Section 6330(c)(2)(A) prescribes issues that may be raised by a taxpayer in a section 6330 hearing, including spousal defenses to collection, challenges to the appropriateness of the Commissioner's intended collection action, and offers of collection alternatives. Unless the taxpayer did not receive a notice of deficiency for the taxes in question or did not otherwise have an opportunity to dispute the tax liability, the section 6330 hearing is not a forum to contest the existence or amount of the underlying taxes. Sec. 6330(c)(2)(B).
Where the validity of the underlying tax liability is properly in issue, the Court will review the matter de novo. However, where the validity of the underlying tax liability is not properly in issue, the Court will review the Commissioner's administrative determination for abuse of discretion. Sego v. Commissioner , 114 T.C. 604, 610 (2000); Goza v. Commissioner , 114 T.C. 176, 181-182 (2000).
Although petitioner received a notice of deficiency for the 1998, 1999, and 2000 tax years, he did not avail himself of the opportunity to file a petition for redetermination with the Court. Section 6330(c)(2)(B) therefore precluded petitioner from contesting his liability for the underlying taxes for those years in the hearing.
Because petitioner could not properly challenge the existence or amount of the underlying liability with respect to the 1998, 1999, and 2000 tax years in the hearing, that issue is not properly before this Court. See Goza v. Commissioner , supra . This Court will review respondent's determination with respect to the 1998, 1999, and 2000 tax years for abuse of discretion.
Petitioner failed to assert any of the claims enumerated under section 6330(c)(2)(A) in the hearing. In particular, petitioner did not challenge the appropriateness of the intended method of collection or offer a collection alternative, or raise any such issue before the Court. Consequently, there is no dispute as to material fact with respect to the 1998, 1999, and 2000 tax years. Accordingly, we find no abuse of discretion in respondent's determination.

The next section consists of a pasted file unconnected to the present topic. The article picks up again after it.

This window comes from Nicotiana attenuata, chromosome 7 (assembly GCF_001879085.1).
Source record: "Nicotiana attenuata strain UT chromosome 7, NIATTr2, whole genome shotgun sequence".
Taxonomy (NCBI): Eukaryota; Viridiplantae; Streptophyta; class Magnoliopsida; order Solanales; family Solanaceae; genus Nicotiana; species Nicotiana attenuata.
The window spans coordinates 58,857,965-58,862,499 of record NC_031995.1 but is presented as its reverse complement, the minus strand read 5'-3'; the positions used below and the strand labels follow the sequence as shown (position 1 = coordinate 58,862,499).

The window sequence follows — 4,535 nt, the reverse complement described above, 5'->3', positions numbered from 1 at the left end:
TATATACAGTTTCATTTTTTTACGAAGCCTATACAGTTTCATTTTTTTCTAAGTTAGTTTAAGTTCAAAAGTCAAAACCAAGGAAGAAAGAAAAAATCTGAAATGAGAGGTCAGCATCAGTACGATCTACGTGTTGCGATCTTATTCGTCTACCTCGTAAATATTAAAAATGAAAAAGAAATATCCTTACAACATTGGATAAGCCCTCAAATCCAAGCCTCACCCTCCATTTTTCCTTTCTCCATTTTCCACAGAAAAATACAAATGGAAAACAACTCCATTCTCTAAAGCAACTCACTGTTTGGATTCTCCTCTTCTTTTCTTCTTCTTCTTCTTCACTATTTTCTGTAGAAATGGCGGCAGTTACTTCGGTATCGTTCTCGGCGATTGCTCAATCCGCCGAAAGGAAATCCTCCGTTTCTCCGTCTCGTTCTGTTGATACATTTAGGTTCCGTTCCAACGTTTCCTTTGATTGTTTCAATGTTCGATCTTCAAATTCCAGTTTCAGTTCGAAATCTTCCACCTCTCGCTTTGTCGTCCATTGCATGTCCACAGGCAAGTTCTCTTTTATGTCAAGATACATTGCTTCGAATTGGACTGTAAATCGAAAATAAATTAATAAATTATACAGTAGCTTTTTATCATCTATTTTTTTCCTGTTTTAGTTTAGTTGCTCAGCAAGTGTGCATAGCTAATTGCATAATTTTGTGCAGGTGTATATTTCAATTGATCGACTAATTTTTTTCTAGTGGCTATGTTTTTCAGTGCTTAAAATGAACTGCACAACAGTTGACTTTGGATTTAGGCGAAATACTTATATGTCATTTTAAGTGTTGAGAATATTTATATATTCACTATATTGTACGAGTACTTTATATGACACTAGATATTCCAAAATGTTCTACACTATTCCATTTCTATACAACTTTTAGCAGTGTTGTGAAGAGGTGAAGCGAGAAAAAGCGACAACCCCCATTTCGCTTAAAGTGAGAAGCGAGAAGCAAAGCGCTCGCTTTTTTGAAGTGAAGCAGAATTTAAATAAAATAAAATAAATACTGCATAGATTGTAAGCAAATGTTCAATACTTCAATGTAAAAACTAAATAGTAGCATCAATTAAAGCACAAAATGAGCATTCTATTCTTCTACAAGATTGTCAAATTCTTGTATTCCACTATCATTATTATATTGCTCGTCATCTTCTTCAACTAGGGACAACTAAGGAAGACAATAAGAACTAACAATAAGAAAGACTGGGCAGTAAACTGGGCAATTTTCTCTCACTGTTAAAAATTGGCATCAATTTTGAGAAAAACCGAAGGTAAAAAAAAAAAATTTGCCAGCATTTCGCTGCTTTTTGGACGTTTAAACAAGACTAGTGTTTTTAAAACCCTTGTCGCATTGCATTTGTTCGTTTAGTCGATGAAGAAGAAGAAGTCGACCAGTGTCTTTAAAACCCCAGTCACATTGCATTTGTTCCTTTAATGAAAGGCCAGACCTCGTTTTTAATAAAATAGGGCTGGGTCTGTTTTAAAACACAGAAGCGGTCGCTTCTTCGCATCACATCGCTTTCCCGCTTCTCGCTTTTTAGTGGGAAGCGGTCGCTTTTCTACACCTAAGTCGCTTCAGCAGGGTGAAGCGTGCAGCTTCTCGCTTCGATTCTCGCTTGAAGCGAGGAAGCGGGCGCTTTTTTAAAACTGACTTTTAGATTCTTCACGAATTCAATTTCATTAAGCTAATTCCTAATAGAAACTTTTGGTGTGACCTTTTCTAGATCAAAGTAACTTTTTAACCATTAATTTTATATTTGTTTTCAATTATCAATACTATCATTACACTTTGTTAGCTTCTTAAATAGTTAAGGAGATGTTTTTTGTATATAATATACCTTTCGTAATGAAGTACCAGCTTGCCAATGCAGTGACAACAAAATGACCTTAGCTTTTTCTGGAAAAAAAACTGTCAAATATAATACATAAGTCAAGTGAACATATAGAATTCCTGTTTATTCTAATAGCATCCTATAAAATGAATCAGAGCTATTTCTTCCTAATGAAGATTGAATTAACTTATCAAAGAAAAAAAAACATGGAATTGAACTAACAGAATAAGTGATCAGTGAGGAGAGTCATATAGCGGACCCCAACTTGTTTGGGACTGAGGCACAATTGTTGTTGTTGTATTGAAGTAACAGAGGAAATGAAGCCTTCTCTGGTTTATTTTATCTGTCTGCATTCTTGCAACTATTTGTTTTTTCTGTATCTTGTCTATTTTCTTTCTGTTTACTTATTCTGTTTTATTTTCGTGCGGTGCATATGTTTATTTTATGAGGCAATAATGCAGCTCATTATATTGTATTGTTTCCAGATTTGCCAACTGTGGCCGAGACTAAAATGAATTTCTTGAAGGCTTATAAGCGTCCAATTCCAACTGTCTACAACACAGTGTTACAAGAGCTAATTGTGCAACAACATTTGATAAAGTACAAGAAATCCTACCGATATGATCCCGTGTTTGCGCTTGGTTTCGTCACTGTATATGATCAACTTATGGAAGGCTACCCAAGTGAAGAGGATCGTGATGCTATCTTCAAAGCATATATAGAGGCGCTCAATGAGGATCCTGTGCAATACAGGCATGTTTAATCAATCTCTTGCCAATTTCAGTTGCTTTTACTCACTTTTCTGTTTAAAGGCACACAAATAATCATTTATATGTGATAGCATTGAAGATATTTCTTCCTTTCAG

Petitioner did not receive a notice of deficiency for tax year 2001 or have an opportunity to dispute that liability before the hearing. To the extent petitioner is attempting to challenge the underlying Federal income tax liability for the 2001 tax year, that challenge is appropriate, even though the liability was self-reported. See Montgomery v. Commissioner , 122 T.C. 1 (2004).
Rule 331(b)(4) states that a petition for review of an administrative determination filed pursuant to section 6330 shall contain clear and concise assignments of each and every error which the petitioner alleges to have been committed in the levy determination and any issue not raised in the assignments of error shall be deemed to be conceded. Additionally, Rule 331(b)(5) states that such a petition shall contain clear and concise lettered statements of the facts on which the petitioner bases each assignment of error.
In the petition, petitioner only makes the broad assertion that he does not have to pay taxes. There are neither specific assignments of error nor any statement of facts. Petitioner did not set forth in the petition any specific issues or factual basis for his disagreement with the tax liabilities reported on his 2001 return. Consequently, there is no genuine issue of material fact, and respondent is entitled to summary judgment with respect to the 2001 tax year. See Poindexter v. Commissioner , 122 T.C. 280 (2004), affd. 132 Fed. Appx. 919 (2d Cir. 2005).
To reflect the foregoing,
An appropriate order and decision
will be entered for respondent .